* August factory output seen down 2.0 oct y/y vs 1.4 pct expansion in July
* Data due on Thursday, Oct 11 at 0401 GMT
By Lilian Loh
Oct 9 (Reuters) - Malaysia's factory output probably fell for the first time in 13 months in August because of weak demand for its top exports of commodities and electronics, analysts polled by Reuters said, warning that the global trade slowdown could get worse.
Malaysia has so far weathered the weakness in its external sector thanks to domestic demand and government spending but the expected drop in industrial production on top of dismal export figures has opened the possibility of a rate cut by the central bank next month.
The Industrial Production Index (IPI)
may have fallen 2.0 percent year-on-year in August after rising 1.4 percent in July and 3.7 percent in June, according to the median forecast of 15 economists.
The last time the IPI, which measures manufacturing, electricity and mining output, showed a decline was July last year.
Manufacturing and mining together account for 35 percent of Malaysia's gross domestic product which grew a surprisingly strong 5.4 percent in the second quarter.
The outlook for manufacturing remained weak, HSBC bank said in a note, because of slowing demand for components and commodities in China and finished goods in the West.
"HSBC's regional PMIs and official trade data suggest a bottom in the global export cycle remains some months away," the bank said.
Manufactured goods make up about two thirds of Malaysia's exports.
Last week, the government announced a 4.5 percent drop in exports in August, the biggest year-on-year decline in nearly three years, on weaker demand from the European Union and China.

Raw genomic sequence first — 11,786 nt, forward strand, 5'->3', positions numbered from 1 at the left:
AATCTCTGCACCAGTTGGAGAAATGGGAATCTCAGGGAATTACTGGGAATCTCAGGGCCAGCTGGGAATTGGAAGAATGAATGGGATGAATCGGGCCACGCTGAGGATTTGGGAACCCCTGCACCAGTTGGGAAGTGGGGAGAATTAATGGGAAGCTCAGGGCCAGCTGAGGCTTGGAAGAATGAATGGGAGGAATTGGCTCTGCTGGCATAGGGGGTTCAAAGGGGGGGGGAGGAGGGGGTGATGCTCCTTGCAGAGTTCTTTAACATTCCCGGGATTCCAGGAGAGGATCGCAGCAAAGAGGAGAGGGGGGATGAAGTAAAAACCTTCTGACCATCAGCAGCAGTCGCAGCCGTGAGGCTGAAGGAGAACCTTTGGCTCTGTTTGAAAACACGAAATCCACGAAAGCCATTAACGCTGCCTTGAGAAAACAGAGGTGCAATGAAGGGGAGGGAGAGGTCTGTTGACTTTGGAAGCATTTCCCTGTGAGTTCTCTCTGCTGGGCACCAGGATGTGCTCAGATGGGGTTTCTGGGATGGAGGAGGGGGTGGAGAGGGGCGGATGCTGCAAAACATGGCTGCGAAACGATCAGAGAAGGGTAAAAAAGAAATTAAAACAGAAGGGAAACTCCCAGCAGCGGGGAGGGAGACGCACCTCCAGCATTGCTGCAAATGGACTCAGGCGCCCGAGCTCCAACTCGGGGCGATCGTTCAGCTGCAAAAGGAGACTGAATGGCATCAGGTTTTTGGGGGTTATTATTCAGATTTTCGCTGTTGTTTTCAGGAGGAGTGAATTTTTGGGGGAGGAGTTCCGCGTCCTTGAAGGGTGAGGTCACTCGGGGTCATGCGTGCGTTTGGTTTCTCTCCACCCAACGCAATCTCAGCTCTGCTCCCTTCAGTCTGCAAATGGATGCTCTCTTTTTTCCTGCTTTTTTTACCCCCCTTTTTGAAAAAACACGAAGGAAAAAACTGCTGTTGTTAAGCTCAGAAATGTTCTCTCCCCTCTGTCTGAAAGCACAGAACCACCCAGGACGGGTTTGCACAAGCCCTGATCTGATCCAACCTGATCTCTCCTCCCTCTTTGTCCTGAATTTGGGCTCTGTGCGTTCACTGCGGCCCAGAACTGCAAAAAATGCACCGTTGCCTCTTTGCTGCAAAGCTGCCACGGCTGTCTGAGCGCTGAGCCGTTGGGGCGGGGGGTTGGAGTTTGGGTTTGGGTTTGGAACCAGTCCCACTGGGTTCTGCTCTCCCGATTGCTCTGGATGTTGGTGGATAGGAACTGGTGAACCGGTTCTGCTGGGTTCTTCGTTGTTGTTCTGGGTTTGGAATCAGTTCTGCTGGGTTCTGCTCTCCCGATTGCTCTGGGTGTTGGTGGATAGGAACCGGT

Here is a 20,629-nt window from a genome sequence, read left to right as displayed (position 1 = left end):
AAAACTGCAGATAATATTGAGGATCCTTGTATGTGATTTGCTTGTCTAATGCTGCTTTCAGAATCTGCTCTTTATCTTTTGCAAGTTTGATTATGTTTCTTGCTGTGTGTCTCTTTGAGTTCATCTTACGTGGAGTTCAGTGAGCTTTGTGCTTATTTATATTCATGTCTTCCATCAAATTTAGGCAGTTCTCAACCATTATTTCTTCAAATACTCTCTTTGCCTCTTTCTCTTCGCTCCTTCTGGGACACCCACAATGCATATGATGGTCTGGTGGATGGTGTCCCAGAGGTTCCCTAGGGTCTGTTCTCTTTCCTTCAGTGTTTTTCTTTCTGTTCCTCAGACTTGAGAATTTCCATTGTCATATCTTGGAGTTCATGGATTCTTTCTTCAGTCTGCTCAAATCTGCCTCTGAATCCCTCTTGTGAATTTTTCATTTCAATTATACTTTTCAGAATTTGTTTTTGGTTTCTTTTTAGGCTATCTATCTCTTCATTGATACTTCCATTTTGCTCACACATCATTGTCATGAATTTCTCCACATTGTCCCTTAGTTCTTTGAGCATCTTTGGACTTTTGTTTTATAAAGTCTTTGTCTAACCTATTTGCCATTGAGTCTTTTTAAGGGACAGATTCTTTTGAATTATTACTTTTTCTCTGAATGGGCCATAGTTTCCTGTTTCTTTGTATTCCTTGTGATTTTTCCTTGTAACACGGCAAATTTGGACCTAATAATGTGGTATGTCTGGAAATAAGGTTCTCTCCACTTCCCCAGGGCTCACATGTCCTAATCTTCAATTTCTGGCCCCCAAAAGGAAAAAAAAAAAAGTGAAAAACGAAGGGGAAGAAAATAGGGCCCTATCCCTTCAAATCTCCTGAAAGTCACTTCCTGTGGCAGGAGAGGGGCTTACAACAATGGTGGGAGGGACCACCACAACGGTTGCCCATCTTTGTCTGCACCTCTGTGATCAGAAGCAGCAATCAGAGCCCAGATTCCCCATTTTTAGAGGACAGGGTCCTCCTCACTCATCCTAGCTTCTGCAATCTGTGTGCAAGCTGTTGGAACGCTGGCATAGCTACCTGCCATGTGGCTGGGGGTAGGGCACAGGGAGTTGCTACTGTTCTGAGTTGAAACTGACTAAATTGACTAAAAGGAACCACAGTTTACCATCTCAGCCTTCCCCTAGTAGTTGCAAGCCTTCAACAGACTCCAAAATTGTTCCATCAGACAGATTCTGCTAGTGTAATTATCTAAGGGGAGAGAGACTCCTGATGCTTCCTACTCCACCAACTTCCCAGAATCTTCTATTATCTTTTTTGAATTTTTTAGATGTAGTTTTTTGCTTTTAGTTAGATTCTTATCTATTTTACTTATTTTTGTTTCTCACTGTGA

Within the region, Thailand's factory output in August fell a bigger than expected 11.32 percent while Singapore's output contracted from a year, raising the possibility of the city-state slipping into a recession this quarter.
Despite the headwinds, Malaysia's government expects the economy to grow at 4.5 to 5.0 percent for the year and 4.5-5.5 percent in 2013.
The country's central bank left interest rates unchanged for an eighth consecutive time at its last monetary policy meeting in September, saying domestic demand was helping shore up the economy. Rates have been held at 3.00 percent since May 2011.
Many economists see rates unchanged until next year as domestic consumption is expected to remain resilient on higher government spending and increased investment, and may even pick up ahead of general elections that must be held before April.
But the recent weak data for external demand does raise the possibility of monetary easing at the last interest rate meeting for the year on November 8, one economist said.
"It will be interesting if this could potentially shake the Bank Negara Malaysia's stance when they meet next in early November," said OCBC economist Gundy Cahyadi.
"At this juncture, our baseline scenario still suggests that BNM may hold its rate for the rest of the year, but the chance for a 25 basis points rate cut is increasingly higher now, given the string of bad data we have been getting," he added.
Forecasts for Malaysia's Industrial Production Index (IPI):
FORECASTS August IPI (pct y/y) Median -2.0 High 1.8 Low -3.2 July 1.4 June 3.7 No. of respondents 15 Affin -1.0 Bank Islam -1.9 BofA Merrill Lynch -0.6 Citi -3.2 DBS -2.3 Forecast Pte -2.6 HSBC 0.2 ING -2.0 JP Morgan 1.8 Kenanga -2.0 Maybank -2.3 OCBC -2.5 OSK-DMG -2.1 TA Securities -2.4 UOB -0.9
(Reporting by Loh Li Lian; Editing by Sanjeev Miglani)
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Keywords: MALAYSIA ECONOMY/OUTPUT